Reviewed by Clare Brook
Penguin Random House have initiated a series for young readers, seven years and upward, profiling the extraordinary lives of people famous for their outstanding leadership and ability. This is a refreshing counterpoint to the cult of celebrity that surrounds children today. So far the lives of Stephen Hawking, (reviewed on this site January 2019), Malala Yousafzai and Michelle Obama have been released.
The presentation of these books delivers a light, easy-to-read narrative, supported by simple, yet evocative illustrations. There is a one-colour theme, in various shades, for each book. Starbursts announce little known facts and explanations of difficult vocabulary, while type faces change in size and style for dramatic affect. This lively presentation is designed to keep the young reader involved.
The presentation of the life story of this brave young girl is in the colour red. The Extraordinary Life of Malala Yousafzai opens with a shaded map of the World with Malala’s country of birth, Pakistan, represented in dark red. A more detailed map of Pakistan, circled top right of the page, shows the capital Islamabad, and the Swat Valley where Malala grew up. Pakistan’s flag tops the page. This two-page illustration centres the young readers’ mind on Malala’s geographic context. There is also a lovely description of the beautiful Swat Valley detailed on page eight and nine. Following this brief geography lesson, there is an overview of Malala’s social and political context. Difficult concepts such as the ‘Taliban’, ‘injustice’ and ‘campaigning’ are explained simply and clearly.
Malala’s family life and history follows and it is apparent that she was very fortunate to have such a progressive father. Ziauddin Yousafzai was determined that his daughter would be well educated and have choices in her life, rather than following the generally proscribed route of an early marriage. Even as a young girl, Malala was aware of the poverty that existed for some people in her district and, like her father, believed that all children should be educated.
Then the narrative that made history is detailed. From 200l, when the New York Trade Centre was destroyed by al-Qaeda, until 2012 when Malala was attacked, almost fatally shot by the Taliban. This turbulent period is handled well – Malala’s courage and determination shines out from the pages. I am sure that readers will be amazed by how much Malala achieved, and continues to achieve, in her life. It sends a strong message that is very dear to Malala that education is the basis of a successful life and it should be available to all children, regardless of class or gender.
At the end of the book is a time line of events that led up to all that happened to Malala. There is an explanation of how the Taliban came into being and how their beliefs are self-serving rather than following true Islam.
The Extraordinary Life of Malala Yousafzai works as a history lesson and as an example of how one small powerless person can make an enormous difference in the World. This must be heartening for young people facing an unstable World.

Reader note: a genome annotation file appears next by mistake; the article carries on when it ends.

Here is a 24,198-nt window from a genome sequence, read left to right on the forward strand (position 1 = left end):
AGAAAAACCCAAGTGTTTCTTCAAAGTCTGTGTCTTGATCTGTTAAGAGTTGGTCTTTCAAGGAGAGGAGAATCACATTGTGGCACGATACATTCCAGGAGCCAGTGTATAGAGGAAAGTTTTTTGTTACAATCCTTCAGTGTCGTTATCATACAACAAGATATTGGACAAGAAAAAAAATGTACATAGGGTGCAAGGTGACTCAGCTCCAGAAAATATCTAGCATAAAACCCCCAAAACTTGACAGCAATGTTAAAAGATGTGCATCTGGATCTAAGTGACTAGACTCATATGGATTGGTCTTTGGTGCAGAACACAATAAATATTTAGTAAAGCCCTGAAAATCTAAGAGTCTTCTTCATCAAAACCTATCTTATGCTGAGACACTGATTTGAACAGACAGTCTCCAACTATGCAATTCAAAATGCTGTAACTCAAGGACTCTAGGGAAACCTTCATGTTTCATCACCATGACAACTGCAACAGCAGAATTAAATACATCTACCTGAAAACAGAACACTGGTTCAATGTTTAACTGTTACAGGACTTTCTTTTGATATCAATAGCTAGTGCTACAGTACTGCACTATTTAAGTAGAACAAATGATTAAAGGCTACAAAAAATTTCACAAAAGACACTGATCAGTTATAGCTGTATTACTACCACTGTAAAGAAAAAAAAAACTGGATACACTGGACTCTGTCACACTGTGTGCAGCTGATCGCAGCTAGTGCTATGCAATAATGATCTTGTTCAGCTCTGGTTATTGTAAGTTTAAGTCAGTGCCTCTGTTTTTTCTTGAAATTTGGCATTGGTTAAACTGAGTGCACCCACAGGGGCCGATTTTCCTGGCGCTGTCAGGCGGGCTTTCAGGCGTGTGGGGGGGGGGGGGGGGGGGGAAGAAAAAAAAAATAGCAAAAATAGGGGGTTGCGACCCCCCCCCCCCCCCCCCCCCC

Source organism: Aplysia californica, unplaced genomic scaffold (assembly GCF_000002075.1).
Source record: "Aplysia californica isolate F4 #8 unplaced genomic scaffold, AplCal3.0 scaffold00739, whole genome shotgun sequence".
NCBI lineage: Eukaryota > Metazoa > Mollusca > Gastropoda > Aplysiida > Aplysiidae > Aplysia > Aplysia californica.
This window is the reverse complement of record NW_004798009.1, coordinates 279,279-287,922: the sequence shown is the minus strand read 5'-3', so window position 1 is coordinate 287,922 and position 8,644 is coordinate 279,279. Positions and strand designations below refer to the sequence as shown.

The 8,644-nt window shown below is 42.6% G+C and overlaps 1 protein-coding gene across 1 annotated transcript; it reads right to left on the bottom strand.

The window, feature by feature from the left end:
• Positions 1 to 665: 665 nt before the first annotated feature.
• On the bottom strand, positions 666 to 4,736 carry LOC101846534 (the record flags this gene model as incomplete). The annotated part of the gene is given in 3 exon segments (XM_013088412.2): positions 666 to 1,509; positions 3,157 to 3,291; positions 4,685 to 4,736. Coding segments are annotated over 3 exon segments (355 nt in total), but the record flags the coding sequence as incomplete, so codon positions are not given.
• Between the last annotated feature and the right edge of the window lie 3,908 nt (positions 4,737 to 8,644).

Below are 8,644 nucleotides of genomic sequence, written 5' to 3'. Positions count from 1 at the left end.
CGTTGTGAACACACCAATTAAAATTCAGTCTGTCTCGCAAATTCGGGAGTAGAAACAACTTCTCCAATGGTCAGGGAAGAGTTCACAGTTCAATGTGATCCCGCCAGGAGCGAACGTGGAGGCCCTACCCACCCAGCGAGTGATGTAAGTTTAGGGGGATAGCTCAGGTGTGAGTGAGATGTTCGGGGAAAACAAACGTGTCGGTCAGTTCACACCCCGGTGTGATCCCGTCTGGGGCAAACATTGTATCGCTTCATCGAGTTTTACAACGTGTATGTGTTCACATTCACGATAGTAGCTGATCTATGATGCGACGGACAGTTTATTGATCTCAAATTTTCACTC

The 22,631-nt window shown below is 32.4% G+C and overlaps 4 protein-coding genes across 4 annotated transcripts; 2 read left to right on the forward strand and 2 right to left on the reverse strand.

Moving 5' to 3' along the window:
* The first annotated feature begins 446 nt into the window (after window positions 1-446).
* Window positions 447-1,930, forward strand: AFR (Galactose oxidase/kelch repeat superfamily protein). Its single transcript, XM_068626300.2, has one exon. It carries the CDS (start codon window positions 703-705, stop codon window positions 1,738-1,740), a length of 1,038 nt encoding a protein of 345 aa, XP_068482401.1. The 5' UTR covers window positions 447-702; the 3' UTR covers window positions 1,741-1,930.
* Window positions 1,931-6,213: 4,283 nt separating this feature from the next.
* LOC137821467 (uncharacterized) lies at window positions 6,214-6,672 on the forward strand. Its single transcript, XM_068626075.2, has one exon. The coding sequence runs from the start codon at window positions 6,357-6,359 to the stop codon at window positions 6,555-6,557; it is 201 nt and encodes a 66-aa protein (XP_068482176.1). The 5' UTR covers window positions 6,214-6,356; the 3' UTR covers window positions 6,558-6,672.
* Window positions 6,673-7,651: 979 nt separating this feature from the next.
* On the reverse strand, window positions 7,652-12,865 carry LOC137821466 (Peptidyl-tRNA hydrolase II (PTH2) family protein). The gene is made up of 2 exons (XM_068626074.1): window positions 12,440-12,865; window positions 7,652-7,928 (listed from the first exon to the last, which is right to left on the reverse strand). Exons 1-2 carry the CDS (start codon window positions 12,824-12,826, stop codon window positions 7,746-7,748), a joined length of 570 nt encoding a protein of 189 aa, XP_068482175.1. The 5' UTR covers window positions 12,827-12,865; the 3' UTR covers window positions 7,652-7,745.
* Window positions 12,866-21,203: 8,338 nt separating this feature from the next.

By Hiba Noor Khan, illustrated by Rita Petruccioli
Penguin Random House
Paperback: $16.99; 107pp
Michelle’s life story is presented in differing shades of blue. Once again a World map shows the geographical context, for Michelle it is, of course, the United States of America. Chicago, Illinois, where Michelle was born and grew up is shown in a small separate map detailing the surrounding States.
Then, following the format, an overview of her life as a young African American girl from a poor background and how with hard work and determination Michelle La Vaughn Robinson rose to be powerful in the World in her own right, and as the wife of Barack Obama, President of the United States of America from 2009-2016.
Michelle’s family history will be quite amazing for young readers, as they read about the life of Melvinia, an illiterate slave girl, who was owned and worked from the age of six for a man called David Patterson. Melvinia was the great-great-great-grand-mother of Michelle Obama.
“I wake up in a house that was built by slaves. I watch my daughters – two beautiful, black young women – head off to school, waving goodbye the their father, The President of the United States…”
Michelle’s success story, like Malala, has its foundation in a successful education. Both Michelle and Malala were fortunate to have parents who were determined that their children would do well at school and did everything in their power to ensure their child’s success. Michelle learnt the importance of hard-work and persistence from her father, who, despite suffering from multiple sclerosis, went to work every day without fail. Michelle was a brilliant student studying sociology at Princeton and then to Harvard to gain a law degree. She was working in Chicago as a lawyer when she met Barack Obama in 1989.
‘You too can realize your dreams,
And then your job is to reach back
And to help someone
Just like you
Do the same thing.’
Whatever career path Michelle was following she tried to help others get ahead. She worked for the mayor of Chicago, set up the office of Public Allies, and was the associate dean of student services at the University of Chicago. As the wife of the President, Michelle continued to speak out promoting fairness and equality.
The Extraordinary Life of Michelle Obama is an interesting and inspiring book. It teaches the importance of hard work, persistence, strong community values and how one person can make a difference.
Recommended for all young readers.
by Dr. Sheila Kanani, illustrated by Sarah Walsh
Penguin Random House
Paperback: $16.99; 117pp
Click here for the Extraordinary Life of Stephen Hawking: